A book birthday means a book PARTY and that means it's time for a GIVEAWAY! Wouldn't you love to win a signed copy of a kick-butt rhyming picture book full of action and puns?

Then...go enter the Goodreads giveaway for your chance to win!

Good luck!

(And come back soon, because WHAT ABOUT MOOSE? has a birthday coming up too!)

Tuesday, April 25, 2017

National Poetry Month: Verse Novel Reviews

When I set out to read as many verse novels as I could this month, I had hoped to read more than six of them. I got through my library pile fairly quickly, but haven't made it back to the library to get more. What can I say? April has been busier than I had anticipated!

Stil, I read several new verse novels and reread an old favorite. It's been a good reading month! It's rare that I manage to read two whole novels in a month, much less six of them!

Here is a list of the verse novels I read for the first time this month, along with a quick review of each. I hope this inspires you to do a little verse novel reading of your own.

GROW by Juanita Havill

Gardens and friendship - two things that grow well together. This book is a sweet story about a young girl helping her neighbor start a community garden on a vacant lot. As the garden grows, friendships develop. And when the owner of the vacant lot decides to build on it, the friends must work together to find a way to keep their garden growing.


I loved RHYME SCHEMER by this same author (see my review here), so when I heard about HOUSE ARREST, I had to read it. It is the engaging and heart wrenching story of a young boy who must write in a journal as a condition of his house arrest, a consequence of a desperate act of theft. He had stolen a wallet in hopes that it would help his family buy his baby brother's medicine. Throughout the story we see his attempts to convince the "authorities" that he's not a bad kid, his family's struggle to keep afloat while dealing with the baby's illness, friendships strained, other friendships grow, and a journey from desperation to hope. It's a book that will make you laugh and cry.

LITTLE DOG, LOST by Marion Dane Bauer

Anyone who enjoys stories of lost dogs finding love in a new home will enjoy this book. It is written in third person point of view, which is something I've never encountered before in a verse novel. But it works. I like the way the author tells the story from a few different angles and brings them all together in a satisfying and heartwarming conclusion. It's a quick read too. It took me a little over an hour.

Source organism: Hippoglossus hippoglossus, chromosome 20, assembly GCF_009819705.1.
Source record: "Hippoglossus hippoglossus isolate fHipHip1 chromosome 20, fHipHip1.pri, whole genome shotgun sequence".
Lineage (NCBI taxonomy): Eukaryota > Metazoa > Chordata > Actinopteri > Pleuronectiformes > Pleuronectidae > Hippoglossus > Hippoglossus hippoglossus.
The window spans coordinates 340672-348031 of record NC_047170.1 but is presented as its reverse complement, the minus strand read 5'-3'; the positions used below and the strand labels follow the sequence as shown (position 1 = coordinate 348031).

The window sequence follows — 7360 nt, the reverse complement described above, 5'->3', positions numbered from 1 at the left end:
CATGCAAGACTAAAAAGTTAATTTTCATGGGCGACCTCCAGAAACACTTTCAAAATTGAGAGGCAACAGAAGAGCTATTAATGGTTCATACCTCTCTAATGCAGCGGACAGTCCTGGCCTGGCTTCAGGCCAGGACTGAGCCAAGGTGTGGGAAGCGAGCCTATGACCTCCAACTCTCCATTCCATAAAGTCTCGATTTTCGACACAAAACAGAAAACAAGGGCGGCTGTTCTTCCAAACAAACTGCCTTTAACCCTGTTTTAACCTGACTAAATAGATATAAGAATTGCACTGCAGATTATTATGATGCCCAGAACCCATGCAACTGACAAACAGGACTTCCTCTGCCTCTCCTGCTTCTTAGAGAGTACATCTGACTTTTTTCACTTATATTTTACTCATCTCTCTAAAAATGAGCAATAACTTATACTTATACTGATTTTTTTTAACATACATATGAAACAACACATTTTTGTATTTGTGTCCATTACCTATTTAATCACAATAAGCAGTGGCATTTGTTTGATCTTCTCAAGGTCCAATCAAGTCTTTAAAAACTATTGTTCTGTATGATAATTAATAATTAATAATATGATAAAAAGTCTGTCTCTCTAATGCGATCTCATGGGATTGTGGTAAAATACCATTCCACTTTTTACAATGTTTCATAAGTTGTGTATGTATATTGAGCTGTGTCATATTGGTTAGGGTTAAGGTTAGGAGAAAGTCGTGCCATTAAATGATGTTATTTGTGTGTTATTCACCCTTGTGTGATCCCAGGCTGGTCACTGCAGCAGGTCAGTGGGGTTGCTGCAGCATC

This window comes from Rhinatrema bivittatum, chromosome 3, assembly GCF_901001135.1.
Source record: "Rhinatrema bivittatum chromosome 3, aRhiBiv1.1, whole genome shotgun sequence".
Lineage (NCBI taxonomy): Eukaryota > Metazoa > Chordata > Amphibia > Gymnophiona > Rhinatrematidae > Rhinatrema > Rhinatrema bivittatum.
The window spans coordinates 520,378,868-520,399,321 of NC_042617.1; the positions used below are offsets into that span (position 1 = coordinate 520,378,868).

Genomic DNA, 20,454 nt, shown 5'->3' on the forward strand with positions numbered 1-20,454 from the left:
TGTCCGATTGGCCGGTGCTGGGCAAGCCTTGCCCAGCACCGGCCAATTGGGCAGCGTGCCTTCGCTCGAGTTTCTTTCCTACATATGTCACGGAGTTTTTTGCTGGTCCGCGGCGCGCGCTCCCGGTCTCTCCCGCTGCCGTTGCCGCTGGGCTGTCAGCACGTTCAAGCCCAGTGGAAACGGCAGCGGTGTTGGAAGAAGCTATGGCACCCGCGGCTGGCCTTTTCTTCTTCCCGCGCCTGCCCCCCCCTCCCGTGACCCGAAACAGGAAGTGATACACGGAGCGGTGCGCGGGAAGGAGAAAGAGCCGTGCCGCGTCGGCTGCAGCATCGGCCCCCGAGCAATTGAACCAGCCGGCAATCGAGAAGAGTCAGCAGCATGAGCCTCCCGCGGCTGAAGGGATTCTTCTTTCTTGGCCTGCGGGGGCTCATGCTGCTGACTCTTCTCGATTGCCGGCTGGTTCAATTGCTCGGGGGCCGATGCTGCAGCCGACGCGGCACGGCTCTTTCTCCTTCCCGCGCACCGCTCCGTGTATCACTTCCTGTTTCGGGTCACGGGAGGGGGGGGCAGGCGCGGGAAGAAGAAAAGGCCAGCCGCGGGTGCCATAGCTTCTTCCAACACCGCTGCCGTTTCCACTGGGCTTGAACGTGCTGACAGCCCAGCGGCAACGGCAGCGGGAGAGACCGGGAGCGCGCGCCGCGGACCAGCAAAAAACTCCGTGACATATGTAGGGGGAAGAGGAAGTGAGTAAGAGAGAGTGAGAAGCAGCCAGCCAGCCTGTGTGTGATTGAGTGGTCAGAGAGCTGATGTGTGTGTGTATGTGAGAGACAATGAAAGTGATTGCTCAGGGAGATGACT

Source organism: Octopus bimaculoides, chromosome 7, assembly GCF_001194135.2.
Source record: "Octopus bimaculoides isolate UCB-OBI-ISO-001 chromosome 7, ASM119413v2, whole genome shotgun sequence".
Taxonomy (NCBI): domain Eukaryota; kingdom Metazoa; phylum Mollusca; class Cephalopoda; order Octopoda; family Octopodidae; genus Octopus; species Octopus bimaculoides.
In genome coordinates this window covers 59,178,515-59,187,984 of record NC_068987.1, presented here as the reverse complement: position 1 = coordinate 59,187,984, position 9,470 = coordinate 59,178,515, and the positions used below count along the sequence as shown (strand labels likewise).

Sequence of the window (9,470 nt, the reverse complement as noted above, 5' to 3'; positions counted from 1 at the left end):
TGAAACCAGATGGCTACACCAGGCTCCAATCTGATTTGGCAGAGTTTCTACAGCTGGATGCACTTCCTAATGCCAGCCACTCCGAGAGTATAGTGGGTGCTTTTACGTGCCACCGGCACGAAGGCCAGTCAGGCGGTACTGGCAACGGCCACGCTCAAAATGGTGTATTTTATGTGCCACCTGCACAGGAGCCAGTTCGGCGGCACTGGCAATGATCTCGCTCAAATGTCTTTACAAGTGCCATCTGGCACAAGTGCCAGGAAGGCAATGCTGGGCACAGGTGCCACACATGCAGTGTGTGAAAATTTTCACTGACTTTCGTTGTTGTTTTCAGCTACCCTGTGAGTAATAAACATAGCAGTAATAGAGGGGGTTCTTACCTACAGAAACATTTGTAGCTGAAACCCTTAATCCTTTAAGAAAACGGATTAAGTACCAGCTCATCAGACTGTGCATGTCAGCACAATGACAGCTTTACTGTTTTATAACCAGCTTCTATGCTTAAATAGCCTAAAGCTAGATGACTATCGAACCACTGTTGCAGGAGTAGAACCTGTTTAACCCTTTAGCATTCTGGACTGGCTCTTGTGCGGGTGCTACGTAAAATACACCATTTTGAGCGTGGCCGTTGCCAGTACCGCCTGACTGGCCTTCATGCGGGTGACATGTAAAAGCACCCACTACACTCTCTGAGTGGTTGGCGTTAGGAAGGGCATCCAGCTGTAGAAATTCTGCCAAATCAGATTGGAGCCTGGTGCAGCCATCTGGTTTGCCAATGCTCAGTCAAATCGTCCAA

LITTLE CAT'S LUCK by Marion Dane Bauer

This book is a companion to LITTLE DOG, LOST. I liked that book, but I LOVED this one. I found the writing to be a little bit more poetic, though the author employs the same storytelling method as in  LITTLE DOG, LOST. This book focuses more on the animals, and the friendship that develops between the two main animal characters is wonderfully sweet and completely believable. It is a fun, charming, wonderful book that had me fighting back tears.

UNBOUND by Ann E. Burg

Ann E. Burg has a gift for writing gripping, emotional, multi-cultural stories. UNBOUND is the story of a slave girl named Grace and her family's quest for freedom. I enjoyed Grace's voice and her spunky, indignant attitude that ends up being the catalyst for the events that lead to her family's escape into the swamp.

Saturday, April 08, 2017

National Poetry Month Plans

I didn't make any official blogging plans for National Poetry Month this year. This is mainly because I've been so busy writing! Corey and I have some manuscripts in the works. I recently wrote and polished a new picture book manuscript. And, I've been furiously revising a middle grade novel in verse.

So, with novels in verse on my mind, I decided that during April I would read as many novels in verse as I could get my hands on. I began with the middle grade book GROW by Juanita Havill. It is a sweet story about a little girl working with her neighbor to create a community garden on a vacant lot.

Yesterday I reread LOVE THAT DOG by Sharon Creech, which is one of the most brilliant books I've ever read. Read it. It'll take you less than an hour, but it will stick with you forever!

My current read, which I will possibly finish today, is HOUSE ARREST by K. A. Holt. She is the author of RHYME SCHEMER, which I reviewed last year. So far, HOUSE ARREST is every bit as good.

So that's my unofficial, unplanned, unorganized National Poetry Month observance. How are you celebrating poetry this month?

Thursday, March 30, 2017

30 Non-writing Skills Every Children's Book Author Should Learn

It's no secret that being an author involves a lot of writing and writing-related skills. Storytelling, proofreading, plotting, revising...the list goes on. But there are just as many--possibly even more--skills that have nothing to do with writing that are key in helping you be a successful children's author. Many of these skills I've started developing over the past few years, and I've used them all! Most of these skills are essential. All of them are useful.

1. Reading aloud

This may seem obvious, but some people are naturally better at this than others. Practice reading aloud using inflection and facial expressions. You don't want to read your book aloud in monotone and put your audience to sleep!

2. Dressing in a way that disarms children without alarming adults